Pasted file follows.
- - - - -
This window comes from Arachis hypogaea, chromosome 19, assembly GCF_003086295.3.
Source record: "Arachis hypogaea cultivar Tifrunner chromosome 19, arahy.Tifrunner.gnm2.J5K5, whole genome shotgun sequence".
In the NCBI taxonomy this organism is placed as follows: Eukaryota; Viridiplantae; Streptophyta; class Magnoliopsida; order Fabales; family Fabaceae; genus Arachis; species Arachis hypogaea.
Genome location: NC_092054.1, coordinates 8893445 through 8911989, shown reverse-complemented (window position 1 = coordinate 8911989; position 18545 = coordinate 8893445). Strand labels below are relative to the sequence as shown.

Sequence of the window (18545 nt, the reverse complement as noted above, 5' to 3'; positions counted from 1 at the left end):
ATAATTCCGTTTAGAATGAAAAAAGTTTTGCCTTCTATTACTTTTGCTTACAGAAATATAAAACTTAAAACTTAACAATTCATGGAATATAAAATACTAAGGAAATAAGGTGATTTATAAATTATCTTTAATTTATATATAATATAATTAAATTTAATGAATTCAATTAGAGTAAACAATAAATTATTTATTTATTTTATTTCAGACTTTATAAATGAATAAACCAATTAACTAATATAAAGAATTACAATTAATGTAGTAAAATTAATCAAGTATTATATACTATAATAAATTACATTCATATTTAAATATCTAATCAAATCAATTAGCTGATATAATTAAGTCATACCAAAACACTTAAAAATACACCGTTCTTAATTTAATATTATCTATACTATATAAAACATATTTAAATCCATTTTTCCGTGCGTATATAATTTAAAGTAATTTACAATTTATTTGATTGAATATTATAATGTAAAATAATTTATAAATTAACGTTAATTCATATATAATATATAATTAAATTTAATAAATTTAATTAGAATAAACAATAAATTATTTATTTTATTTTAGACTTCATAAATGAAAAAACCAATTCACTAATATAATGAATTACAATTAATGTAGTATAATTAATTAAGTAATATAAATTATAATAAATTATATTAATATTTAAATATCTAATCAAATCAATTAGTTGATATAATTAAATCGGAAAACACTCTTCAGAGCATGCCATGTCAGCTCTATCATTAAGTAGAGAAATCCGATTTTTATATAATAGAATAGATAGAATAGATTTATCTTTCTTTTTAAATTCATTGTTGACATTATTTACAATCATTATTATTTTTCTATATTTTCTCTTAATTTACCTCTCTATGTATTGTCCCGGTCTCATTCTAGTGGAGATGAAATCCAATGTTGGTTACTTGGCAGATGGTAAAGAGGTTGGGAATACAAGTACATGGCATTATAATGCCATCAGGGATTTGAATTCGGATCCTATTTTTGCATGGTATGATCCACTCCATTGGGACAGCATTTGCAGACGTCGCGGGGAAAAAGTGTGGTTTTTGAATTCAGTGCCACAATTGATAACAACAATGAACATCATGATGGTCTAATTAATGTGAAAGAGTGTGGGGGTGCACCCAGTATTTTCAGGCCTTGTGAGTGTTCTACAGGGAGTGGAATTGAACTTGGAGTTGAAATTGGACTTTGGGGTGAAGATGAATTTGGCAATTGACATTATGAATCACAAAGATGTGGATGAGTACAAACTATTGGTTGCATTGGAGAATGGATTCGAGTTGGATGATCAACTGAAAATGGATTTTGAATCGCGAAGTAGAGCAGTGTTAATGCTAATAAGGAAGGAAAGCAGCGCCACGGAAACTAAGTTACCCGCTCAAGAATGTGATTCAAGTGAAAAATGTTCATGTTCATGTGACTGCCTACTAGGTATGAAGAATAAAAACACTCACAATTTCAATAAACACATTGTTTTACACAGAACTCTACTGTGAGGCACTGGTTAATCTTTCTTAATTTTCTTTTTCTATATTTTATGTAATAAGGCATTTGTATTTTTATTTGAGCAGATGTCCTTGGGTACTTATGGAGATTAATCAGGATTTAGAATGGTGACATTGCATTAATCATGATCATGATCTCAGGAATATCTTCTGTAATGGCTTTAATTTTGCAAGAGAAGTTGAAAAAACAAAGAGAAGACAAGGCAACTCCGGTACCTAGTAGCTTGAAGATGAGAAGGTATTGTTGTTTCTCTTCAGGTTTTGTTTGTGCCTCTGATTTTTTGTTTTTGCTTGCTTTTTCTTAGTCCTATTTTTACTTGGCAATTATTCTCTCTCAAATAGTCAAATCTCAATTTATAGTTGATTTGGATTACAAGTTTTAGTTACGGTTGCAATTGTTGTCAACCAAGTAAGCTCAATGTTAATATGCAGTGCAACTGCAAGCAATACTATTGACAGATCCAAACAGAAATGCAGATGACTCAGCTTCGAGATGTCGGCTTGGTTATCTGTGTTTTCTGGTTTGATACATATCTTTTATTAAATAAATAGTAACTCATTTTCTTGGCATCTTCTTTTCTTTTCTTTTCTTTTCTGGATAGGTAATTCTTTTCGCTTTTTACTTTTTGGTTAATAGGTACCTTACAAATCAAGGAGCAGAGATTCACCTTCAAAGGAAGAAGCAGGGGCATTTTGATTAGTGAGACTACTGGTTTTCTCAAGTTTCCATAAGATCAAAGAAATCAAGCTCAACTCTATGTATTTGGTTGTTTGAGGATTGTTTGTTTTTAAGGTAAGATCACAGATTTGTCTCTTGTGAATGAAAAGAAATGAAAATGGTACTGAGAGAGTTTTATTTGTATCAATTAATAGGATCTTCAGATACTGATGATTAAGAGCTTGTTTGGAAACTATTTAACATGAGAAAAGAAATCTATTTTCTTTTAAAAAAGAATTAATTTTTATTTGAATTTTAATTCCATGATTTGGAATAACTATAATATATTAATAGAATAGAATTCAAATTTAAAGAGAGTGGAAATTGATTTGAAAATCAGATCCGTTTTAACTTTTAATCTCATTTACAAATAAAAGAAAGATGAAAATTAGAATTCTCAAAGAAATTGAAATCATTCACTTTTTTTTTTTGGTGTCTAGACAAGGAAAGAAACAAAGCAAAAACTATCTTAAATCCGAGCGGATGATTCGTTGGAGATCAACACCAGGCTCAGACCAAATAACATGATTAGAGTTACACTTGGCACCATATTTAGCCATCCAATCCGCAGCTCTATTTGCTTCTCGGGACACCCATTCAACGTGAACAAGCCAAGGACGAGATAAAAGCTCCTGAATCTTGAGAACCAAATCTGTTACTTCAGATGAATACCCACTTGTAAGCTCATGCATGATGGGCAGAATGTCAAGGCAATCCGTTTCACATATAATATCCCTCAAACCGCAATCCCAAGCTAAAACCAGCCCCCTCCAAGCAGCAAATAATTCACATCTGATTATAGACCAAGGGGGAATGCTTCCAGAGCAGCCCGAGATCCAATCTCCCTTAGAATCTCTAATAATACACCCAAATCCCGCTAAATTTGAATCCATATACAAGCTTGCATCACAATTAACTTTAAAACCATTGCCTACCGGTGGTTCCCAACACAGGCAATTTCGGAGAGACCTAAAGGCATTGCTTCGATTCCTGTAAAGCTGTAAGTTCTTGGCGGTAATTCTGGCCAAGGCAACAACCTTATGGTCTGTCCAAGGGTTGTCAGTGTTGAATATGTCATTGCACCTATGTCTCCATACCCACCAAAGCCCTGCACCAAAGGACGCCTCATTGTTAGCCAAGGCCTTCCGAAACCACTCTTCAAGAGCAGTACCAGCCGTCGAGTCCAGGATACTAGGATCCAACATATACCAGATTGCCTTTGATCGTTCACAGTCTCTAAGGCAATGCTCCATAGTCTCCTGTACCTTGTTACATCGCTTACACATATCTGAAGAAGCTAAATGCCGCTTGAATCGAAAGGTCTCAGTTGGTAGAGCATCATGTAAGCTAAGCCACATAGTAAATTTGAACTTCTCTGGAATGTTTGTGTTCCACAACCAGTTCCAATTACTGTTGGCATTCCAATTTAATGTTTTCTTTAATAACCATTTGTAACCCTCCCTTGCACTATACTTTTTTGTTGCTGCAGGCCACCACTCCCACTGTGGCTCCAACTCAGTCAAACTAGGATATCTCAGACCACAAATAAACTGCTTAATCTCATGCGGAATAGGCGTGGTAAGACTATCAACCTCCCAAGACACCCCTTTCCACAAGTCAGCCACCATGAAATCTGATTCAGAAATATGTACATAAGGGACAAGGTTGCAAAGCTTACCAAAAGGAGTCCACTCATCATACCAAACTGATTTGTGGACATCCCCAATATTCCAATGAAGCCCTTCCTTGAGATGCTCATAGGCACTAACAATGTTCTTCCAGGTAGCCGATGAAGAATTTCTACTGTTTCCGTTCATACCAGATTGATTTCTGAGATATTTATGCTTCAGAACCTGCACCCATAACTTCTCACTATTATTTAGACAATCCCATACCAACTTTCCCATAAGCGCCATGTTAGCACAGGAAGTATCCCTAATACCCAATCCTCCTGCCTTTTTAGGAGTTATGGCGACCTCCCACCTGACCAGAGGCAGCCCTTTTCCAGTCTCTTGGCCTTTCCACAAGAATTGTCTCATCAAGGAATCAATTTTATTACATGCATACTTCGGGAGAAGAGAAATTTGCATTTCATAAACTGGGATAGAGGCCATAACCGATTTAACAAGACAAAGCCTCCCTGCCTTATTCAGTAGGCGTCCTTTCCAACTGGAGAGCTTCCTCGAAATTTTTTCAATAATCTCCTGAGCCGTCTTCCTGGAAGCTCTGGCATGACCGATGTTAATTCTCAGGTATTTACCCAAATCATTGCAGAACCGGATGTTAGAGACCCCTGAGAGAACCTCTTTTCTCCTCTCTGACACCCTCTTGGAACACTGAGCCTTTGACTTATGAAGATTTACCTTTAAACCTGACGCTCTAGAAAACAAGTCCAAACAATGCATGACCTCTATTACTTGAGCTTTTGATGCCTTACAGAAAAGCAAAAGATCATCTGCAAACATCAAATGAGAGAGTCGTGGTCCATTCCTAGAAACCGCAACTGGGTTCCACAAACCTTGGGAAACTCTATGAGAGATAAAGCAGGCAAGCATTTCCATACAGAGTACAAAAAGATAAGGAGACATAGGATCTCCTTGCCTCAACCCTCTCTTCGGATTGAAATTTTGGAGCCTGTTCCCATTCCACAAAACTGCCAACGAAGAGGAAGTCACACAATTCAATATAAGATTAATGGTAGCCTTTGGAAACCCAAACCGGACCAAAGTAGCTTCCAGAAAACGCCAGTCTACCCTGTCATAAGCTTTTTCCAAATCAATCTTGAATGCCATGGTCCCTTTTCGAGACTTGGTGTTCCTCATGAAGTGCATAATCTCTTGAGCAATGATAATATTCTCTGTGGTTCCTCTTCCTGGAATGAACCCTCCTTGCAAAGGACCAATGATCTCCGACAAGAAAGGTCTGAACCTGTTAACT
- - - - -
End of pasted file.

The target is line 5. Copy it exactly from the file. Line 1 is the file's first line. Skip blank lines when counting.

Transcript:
Sequence of the window (18545 nt, the reverse complement as noted above, 5' to 3'; positions counted from 1 at the left end):